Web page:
There are many different ways to build swimming pools using various materials. There was a time when some pools were built using plywood as the frame to hold a liner, and we have actually done renovations on a couple of these type pools through our service division. But for our purposes, we should look at the three most common types of swimming pools available today. They are - concrete, vinyl liner and fiberglass swimming pools and we will discuss the pros and cons of each, the construction methods, and relative costs.
Concrete swimming pools are just that - pools constructed of concrete sprayed into a wire mesh formed into the shape of the swimming pool. You will hear concrete pools referred to as shotcrete, Gunite (which is actually a brand name) or just concrete, but the process is essentially the same. The design of the pool is laid out and the ground is excavated. Rebar (reinforcing steel bars) is then formed into the shape of the pool and tied together with steel wire. Then a concrete truck and an air compressor are joined together and the concrete is sprayed (shot) over the wire frame and troweled smooth. As the concrete hardens the pool takes shape, the floor of the pool is sprayed and it is all left to dry. Usually, the concrete is then covered with a coating of plaster (this will eventually become a maintenance issue) which smoothes the rough concrete making it more swimmer friendly. While there is much more to do, and a lot of time left to complete the process, eventually the pool is filled with water, connected to the pump and filter and you are ready to swim.
PROS - Concrete pools can be formed in any shape you can imagine, and are usually the pool of choice for large public swimming pools, hotel pools (although this is changing to fiberglass more often), big water park pools, and recently I saw one designed as a violin with LED lights running the length of the pool to represent strings. If a unique design is your plan, a concrete swimming pool is probably your best choice.
CONS - Concrete swimming pools require a lot of maintenance, with regular brushing and scrubbing as the porous plaster and concrete are a willing harbor for algae of all flavors. Eventually they will need to be acid washed to get them clean, and they will have to be replastered as cleaning will pit and crack the plaster. Also, compared with other types of construction, concrete swimming pools are expensive to build, take a long time to build, and can be rough on the feet and the bathing suit. Chemical balance is critical in a concrete pool, as incorrect levels of various chemicals - calcium for one - will quickly see the plaster erode from the walls, as the water draws calcium to stay balanced. Replastering is a very expensive proposition and often must be accompanied by sand blasting to remove the damaged material. Also, if a concrete pool moves with the ground, for whatever reason, it has very little flexibility, and will often crack. A cracked concrete pool is a serious issue, and depending where the cracks occur, might involve significiant repair work.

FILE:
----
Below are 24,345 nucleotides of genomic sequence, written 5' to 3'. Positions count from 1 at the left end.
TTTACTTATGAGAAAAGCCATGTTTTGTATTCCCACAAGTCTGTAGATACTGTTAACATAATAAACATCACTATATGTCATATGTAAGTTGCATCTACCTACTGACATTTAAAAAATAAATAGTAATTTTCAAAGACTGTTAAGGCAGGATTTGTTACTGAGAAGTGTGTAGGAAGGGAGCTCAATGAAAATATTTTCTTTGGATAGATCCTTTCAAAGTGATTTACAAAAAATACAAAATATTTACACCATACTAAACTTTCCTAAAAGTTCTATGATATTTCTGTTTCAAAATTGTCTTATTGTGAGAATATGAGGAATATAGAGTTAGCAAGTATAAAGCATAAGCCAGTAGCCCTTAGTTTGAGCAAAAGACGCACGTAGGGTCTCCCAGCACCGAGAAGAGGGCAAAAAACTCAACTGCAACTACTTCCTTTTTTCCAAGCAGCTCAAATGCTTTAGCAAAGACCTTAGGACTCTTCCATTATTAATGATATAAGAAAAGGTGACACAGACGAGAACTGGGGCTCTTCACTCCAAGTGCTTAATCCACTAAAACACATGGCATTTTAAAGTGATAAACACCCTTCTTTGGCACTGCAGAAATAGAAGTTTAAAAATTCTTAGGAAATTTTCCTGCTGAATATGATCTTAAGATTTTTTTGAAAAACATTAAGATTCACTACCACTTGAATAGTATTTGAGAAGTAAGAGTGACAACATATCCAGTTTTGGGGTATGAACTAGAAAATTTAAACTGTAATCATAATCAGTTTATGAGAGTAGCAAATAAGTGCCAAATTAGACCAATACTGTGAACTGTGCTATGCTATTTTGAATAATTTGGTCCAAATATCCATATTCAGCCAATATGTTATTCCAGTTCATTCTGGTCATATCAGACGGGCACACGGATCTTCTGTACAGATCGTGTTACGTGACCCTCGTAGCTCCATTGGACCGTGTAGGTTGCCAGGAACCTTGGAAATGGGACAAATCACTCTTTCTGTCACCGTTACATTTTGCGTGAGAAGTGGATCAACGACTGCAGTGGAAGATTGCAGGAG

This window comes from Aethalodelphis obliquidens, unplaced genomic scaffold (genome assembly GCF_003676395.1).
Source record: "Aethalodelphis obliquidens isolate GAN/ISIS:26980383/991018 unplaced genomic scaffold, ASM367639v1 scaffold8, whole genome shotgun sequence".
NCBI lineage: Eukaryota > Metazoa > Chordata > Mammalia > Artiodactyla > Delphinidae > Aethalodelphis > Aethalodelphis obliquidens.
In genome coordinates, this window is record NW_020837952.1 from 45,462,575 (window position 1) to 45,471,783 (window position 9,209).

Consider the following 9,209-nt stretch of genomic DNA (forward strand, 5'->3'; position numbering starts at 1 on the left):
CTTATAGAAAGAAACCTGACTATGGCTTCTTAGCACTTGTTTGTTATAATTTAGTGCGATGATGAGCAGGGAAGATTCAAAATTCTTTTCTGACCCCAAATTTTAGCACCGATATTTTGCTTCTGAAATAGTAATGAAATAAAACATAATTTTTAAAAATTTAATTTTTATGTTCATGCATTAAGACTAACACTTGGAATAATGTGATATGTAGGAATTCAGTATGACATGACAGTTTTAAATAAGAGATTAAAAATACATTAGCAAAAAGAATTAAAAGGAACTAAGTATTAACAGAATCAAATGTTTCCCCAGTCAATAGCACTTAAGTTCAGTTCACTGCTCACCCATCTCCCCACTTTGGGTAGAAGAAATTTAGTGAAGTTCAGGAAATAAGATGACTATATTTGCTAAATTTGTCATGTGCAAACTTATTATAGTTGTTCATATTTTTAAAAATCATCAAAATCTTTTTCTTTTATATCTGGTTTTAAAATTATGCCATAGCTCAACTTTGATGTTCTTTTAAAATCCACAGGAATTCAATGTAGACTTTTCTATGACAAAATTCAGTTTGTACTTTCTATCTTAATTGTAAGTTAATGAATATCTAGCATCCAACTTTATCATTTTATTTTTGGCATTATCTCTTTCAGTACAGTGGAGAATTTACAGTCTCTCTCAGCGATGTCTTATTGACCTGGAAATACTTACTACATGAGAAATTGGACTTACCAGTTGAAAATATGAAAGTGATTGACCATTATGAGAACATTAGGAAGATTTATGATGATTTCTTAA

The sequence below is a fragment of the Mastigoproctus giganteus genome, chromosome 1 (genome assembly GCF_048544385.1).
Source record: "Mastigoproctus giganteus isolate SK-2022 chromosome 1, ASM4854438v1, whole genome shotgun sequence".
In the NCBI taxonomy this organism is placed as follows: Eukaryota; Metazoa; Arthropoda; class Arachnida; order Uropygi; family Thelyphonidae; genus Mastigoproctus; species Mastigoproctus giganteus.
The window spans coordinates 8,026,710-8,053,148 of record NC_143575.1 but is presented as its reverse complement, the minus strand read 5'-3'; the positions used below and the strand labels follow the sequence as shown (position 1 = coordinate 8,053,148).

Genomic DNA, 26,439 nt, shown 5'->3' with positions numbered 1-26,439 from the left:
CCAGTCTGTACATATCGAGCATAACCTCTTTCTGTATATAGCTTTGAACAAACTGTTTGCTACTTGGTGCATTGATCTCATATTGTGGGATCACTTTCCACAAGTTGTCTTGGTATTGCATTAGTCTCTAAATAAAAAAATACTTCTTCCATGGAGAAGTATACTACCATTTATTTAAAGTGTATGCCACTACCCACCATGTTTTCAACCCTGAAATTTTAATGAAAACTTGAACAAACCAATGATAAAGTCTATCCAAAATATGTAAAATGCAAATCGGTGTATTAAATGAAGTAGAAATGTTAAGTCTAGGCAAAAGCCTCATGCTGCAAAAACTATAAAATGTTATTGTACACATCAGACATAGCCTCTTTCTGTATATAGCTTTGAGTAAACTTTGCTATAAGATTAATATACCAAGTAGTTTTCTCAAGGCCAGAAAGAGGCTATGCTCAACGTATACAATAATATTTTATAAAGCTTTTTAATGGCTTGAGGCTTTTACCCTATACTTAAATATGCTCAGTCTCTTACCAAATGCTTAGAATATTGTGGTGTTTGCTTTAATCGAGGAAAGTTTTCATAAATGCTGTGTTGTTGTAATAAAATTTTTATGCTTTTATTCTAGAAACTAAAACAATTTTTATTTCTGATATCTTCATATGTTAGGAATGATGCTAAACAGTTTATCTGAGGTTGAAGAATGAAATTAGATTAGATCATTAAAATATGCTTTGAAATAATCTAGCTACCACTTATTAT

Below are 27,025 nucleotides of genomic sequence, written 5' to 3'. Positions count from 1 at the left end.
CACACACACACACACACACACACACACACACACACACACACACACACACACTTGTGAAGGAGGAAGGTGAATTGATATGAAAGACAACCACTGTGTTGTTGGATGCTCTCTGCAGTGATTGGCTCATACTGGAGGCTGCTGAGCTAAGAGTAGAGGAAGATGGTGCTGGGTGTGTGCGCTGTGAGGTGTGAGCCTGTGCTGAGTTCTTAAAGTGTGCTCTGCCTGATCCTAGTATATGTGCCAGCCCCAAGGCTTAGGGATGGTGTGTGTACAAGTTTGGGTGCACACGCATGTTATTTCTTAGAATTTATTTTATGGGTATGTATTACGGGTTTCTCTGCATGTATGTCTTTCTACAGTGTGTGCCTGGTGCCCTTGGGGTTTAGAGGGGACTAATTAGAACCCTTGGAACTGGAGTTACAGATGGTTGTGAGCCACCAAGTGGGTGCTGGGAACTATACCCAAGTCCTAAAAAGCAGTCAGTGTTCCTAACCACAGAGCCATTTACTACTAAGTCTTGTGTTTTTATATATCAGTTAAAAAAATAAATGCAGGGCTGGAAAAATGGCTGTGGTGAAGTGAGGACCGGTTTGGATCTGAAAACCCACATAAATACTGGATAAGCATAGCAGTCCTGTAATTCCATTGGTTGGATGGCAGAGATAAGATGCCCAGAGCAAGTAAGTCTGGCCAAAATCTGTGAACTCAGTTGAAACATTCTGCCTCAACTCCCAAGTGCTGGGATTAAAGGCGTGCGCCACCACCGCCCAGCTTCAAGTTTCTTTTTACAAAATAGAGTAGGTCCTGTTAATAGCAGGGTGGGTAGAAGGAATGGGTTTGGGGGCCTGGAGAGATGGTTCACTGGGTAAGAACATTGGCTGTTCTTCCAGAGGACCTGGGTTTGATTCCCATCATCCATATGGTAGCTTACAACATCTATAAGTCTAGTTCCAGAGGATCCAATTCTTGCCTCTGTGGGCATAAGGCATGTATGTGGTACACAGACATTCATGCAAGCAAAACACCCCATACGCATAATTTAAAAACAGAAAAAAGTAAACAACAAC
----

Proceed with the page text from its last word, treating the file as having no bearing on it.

Vinyl Liner swimming pools became very popular, and were another option to concrete pools, as the technology of plastics produced sheets of vinyl that could be printed with designs, and produced in varying thicknesses. While still very popular, especially in some of the Northern States, Vinyl Liner pool sales have fallen off significantly over the past ten years, as more homeowners choose fiberglass. The construction technique involves excavating the swimming pool but leaving a ledge (usually about three feet ) around the excavation. This ledge becomes the support for walls, often metal but more often polymer (plastic), which become the walls of the pool at the top. The bottom and remaining dirt walls of the pool are usually coated with a mixture of vermiculite and concrete. A vinyl liner is hung on the walls and allowed to drop into the excavation and provides a means of holding in the water in the exact shape of the excavation. Stairs are usually part of the wall system and the liner is cut to fit around them. Skimmers and returns and any other plumbing fixtures are also cut through the liner, and everything is hooked to the pump and filter.
PROS - vinyl liner pools can be built in most any design, but are usually offered in a set number of designs that are chosen to fit the manufacturers walls. These designs can be easily altered by adding or removing certain walls. Vinyl liner pools are the least expensive of the pool types, and are often a way families can a pool that suits their budget at the time.The liners can be printed in many beautiful patterns that mimic waves and waterline tiles - anything that you could think of, and some actually make the water sparkle in sunlight.